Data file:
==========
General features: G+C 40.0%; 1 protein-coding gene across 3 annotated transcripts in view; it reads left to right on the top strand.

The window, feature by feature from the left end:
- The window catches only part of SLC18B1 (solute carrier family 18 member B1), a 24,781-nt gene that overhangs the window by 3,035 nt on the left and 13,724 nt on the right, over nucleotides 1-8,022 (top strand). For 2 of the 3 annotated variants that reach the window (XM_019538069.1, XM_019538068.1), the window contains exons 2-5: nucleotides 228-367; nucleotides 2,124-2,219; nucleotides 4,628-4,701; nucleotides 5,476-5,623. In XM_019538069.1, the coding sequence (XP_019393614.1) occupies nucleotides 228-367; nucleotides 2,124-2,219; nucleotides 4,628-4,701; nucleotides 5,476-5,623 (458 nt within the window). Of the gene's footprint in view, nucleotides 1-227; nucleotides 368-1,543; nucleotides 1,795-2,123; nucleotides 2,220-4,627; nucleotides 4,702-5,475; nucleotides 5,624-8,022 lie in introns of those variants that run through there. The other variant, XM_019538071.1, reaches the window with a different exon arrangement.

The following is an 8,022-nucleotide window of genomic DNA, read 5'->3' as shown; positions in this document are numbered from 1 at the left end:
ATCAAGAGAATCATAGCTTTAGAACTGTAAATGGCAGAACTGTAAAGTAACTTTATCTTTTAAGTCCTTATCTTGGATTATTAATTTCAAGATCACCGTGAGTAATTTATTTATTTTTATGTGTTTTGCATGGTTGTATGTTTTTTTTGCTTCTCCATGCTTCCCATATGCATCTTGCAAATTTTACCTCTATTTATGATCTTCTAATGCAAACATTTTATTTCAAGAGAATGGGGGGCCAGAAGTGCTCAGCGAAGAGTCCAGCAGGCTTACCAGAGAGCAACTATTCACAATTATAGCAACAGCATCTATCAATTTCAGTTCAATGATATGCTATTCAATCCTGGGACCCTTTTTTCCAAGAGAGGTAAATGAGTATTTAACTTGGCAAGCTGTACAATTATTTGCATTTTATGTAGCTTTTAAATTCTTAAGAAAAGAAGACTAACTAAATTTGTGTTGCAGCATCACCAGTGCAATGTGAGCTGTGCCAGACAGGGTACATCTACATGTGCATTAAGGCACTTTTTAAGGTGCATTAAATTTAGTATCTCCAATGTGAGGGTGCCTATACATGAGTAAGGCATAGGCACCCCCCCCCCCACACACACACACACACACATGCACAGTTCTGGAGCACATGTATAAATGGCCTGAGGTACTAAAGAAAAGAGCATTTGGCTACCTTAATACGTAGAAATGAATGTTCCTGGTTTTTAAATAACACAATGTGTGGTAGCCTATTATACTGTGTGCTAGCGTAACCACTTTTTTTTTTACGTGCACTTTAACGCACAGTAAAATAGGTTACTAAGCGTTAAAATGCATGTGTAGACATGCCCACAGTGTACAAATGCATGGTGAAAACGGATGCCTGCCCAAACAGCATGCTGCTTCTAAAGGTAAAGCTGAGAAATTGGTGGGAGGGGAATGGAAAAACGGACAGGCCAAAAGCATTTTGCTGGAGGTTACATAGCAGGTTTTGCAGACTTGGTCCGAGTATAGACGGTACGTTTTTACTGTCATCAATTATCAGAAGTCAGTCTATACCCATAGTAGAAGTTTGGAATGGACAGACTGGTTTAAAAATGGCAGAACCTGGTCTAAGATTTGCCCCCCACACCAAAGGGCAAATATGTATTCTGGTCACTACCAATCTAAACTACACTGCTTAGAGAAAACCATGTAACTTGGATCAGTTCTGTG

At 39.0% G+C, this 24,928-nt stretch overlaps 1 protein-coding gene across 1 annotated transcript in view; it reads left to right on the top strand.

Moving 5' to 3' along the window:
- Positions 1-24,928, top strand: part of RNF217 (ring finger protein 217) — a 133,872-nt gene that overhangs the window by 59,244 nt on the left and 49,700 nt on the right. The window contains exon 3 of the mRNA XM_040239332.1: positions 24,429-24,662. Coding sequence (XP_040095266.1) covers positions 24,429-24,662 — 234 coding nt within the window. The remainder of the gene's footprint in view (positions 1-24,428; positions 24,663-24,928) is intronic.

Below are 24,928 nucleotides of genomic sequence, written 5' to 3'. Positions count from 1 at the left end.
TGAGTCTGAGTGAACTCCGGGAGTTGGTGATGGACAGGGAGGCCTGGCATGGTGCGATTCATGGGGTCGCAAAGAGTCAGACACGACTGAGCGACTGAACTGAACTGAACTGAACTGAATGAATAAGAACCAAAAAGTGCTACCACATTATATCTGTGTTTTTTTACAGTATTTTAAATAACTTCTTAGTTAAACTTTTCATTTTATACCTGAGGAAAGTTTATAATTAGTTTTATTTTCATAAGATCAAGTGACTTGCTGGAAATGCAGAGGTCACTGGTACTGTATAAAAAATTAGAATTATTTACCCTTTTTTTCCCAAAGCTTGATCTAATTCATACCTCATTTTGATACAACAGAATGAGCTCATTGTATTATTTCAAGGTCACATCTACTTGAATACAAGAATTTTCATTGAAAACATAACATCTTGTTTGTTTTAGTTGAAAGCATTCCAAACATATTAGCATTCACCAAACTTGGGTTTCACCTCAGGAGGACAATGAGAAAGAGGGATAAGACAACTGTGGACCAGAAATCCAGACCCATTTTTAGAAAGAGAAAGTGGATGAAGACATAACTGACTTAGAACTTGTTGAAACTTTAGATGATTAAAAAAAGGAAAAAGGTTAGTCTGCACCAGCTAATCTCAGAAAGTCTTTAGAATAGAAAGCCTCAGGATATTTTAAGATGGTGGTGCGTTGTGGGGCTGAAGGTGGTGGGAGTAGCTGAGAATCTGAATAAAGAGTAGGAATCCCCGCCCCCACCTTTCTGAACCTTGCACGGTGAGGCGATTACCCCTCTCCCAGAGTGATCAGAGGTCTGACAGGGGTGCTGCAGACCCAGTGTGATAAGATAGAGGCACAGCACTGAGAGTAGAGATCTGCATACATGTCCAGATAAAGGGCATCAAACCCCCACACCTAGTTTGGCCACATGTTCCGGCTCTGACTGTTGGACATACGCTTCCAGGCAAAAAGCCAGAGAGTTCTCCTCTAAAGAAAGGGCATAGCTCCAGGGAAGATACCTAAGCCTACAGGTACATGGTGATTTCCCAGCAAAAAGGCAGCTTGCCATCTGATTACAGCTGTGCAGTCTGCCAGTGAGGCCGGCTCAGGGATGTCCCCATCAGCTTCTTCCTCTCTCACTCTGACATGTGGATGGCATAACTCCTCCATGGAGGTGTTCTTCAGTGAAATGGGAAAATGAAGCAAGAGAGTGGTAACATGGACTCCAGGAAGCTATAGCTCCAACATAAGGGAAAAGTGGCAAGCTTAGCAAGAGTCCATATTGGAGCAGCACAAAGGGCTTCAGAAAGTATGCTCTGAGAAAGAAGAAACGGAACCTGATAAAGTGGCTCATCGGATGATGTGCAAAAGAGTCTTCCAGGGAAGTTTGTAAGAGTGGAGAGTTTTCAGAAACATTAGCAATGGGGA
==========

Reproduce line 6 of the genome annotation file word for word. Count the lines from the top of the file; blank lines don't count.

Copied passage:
At 39.0% G+C, this 24,928-nt stretch overlaps 1 protein-coding gene across 1 annotated transcript in view; it reads left to right on the top strand.